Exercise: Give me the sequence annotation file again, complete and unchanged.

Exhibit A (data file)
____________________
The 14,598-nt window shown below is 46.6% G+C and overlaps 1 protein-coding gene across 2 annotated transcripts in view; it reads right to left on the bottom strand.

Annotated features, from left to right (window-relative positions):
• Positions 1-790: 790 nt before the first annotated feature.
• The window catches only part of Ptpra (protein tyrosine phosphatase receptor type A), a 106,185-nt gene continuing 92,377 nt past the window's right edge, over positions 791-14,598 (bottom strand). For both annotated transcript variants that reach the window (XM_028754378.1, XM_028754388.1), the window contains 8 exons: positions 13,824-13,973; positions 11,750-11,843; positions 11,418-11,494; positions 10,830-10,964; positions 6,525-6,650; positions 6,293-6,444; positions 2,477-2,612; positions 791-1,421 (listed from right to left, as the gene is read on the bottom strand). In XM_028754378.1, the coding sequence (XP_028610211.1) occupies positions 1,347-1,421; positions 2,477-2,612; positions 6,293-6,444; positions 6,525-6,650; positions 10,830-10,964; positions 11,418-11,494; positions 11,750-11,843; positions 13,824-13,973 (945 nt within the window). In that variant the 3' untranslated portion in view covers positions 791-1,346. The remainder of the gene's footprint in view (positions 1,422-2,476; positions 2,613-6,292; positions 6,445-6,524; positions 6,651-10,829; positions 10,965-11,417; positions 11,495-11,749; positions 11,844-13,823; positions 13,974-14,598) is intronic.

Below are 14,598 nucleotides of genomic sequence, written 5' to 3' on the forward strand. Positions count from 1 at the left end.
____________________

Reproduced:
The 14,598-nt window shown below is 46.6% G+C and overlaps 1 protein-coding gene across 2 annotated transcripts in view; it reads right to left on the bottom strand.

Annotated features, from left to right (window-relative positions):
• Positions 1-790: 790 nt before the first annotated feature.
• The window catches only part of Ptpra (protein tyrosine phosphatase receptor type A), a 106,185-nt gene continuing 92,377 nt past the window's right edge, over positions 791-14,598 (bottom strand). For both annotated transcript variants that reach the window (XM_028754378.1, XM_028754388.1), the window contains 8 exons: positions 13,824-13,973; positions 11,750-11,843; positions 11,418-11,494; positions 10,830-10,964; positions 6,525-6,650; positions 6,293-6,444; positions 2,477-2,612; positions 791-1,421 (listed from right to left, as the gene is read on the bottom strand). In XM_028754378.1, the coding sequence (XP_028610211.1) occupies positions 1,347-1,421; positions 2,477-2,612; positions 6,293-6,444; positions 6,525-6,650; positions 10,830-10,964; positions 11,418-11,494; positions 11,750-11,843; positions 13,824-13,973 (945 nt within the window). In that variant the 3' untranslated portion in view covers positions 791-1,346. The remainder of the gene's footprint in view (positions 1,422-2,476; positions 2,613-6,292; positions 6,445-6,524; positions 6,651-10,829; positions 10,965-11,417; positions 11,495-11,749; positions 11,844-13,823; positions 13,974-14,598) is intronic.

Below are 14,598 nucleotides of genomic sequence, written 5' to 3' on the forward strand. Positions count from 1 at the left end.